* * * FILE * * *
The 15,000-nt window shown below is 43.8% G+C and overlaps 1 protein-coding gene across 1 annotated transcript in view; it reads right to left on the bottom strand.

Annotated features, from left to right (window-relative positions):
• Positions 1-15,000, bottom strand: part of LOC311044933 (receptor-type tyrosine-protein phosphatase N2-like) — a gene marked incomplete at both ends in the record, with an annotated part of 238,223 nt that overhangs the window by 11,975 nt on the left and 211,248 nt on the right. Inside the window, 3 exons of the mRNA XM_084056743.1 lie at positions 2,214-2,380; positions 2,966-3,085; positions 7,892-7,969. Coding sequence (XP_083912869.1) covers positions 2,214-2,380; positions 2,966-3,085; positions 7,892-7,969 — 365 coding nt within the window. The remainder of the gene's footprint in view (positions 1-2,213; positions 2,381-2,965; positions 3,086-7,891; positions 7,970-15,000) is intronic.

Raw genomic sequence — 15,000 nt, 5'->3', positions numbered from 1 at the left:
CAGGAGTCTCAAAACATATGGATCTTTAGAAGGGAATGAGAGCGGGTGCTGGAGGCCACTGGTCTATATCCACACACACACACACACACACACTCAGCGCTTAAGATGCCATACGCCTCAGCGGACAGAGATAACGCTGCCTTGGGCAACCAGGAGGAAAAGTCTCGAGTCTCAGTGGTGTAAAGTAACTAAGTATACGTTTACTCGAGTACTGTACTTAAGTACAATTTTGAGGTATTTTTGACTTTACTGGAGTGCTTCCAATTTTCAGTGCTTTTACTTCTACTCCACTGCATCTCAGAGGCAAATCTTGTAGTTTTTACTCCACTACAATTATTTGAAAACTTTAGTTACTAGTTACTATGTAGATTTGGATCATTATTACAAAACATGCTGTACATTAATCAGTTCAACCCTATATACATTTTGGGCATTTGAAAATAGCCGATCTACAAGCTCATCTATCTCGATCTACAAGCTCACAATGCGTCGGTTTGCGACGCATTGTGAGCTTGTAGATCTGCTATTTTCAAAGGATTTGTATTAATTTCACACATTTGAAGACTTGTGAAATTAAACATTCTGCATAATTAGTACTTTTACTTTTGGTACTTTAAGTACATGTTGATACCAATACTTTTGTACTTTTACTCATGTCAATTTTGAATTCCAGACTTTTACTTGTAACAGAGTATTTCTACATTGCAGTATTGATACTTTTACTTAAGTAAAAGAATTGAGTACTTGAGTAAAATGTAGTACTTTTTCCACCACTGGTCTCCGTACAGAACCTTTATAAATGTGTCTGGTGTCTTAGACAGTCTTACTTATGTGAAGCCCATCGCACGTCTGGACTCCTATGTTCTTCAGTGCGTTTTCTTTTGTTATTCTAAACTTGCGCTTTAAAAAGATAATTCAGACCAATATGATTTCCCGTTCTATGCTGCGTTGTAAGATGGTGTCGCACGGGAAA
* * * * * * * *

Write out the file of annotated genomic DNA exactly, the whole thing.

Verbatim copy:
The 15,000-nt window shown below is 43.8% G+C and overlaps 1 protein-coding gene across 1 annotated transcript in view; it reads right to left on the bottom strand.

Annotated features, from left to right (window-relative positions):
• Positions 1-15,000, bottom strand: part of LOC311044933 (receptor-type tyrosine-protein phosphatase N2-like) — a gene marked incomplete at both ends in the record, with an annotated part of 238,223 nt that overhangs the window by 11,975 nt on the left and 211,248 nt on the right. Inside the window, 3 exons of the mRNA XM_084056743.1 lie at positions 2,214-2,380; positions 2,966-3,085; positions 7,892-7,969. Coding sequence (XP_083912869.1) covers positions 2,214-2,380; positions 2,966-3,085; positions 7,892-7,969 — 365 coding nt within the window. The remainder of the gene's footprint in view (positions 1-2,213; positions 2,381-2,965; positions 3,086-7,891; positions 7,970-15,000) is intronic.

Raw genomic sequence — 15,000 nt, 5'->3', positions numbered from 1 at the left:
CAGGAGTCTCAAAACATATGGATCTTTAGAAGGGAATGAGAGCGGGTGCTGGAGGCCACTGGTCTATATCCACACACACACACACACACACACTCAGCGCTTAAGATGCCATACGCCTCAGCGGACAGAGATAACGCTGCCTTGGGCAACCAGGAGGAAAAGTCTCGAGTCTCAGTGGTGTAAAGTAACTAAGTATACGTTTACTCGAGTACTGTACTTAAGTACAATTTTGAGGTATTTTTGACTTTACTGGAGTGCTTCCAATTTTCAGTGCTTTTACTTCTACTCCACTGCATCTCAGAGGCAAATCTTGTAGTTTTTACTCCACTACAATTATTTGAAAACTTTAGTTACTAGTTACTATGTAGATTTGGATCATTATTACAAAACATGCTGTACATTAATCAGTTCAACCCTATATACATTTTGGGCATTTGAAAATAGCCGATCTACAAGCTCATCTATCTCGATCTACAAGCTCACAATGCGTCGGTTTGCGACGCATTGTGAGCTTGTAGATCTGCTATTTTCAAAGGATTTGTATTAATTTCACACATTTGAAGACTTGTGAAATTAAACATTCTGCATAATTAGTACTTTTACTTTTGGTACTTTAAGTACATGTTGATACCAATACTTTTGTACTTTTACTCATGTCAATTTTGAATTCCAGACTTTTACTTGTAACAGAGTATTTCTACATTGCAGTATTGATACTTTTACTTAAGTAAAAGAATTGAGTACTTGAGTAAAATGTAGTACTTTTTCCACCACTGGTCTCCGTACAGAACCTTTATAAATGTGTCTGGTGTCTTAGACAGTCTTACTTATGTGAAGCCCATCGCACGTCTGGACTCCTATGTTCTTCAGTGCGTTTTCTTTTGTTATTCTAAACTTGCGCTTTAAAAAGATAATTCAGACCAATATGATTTCCCGTTCTATGCTGCGTTGTAAGATGGTGTCGCACGGGAAA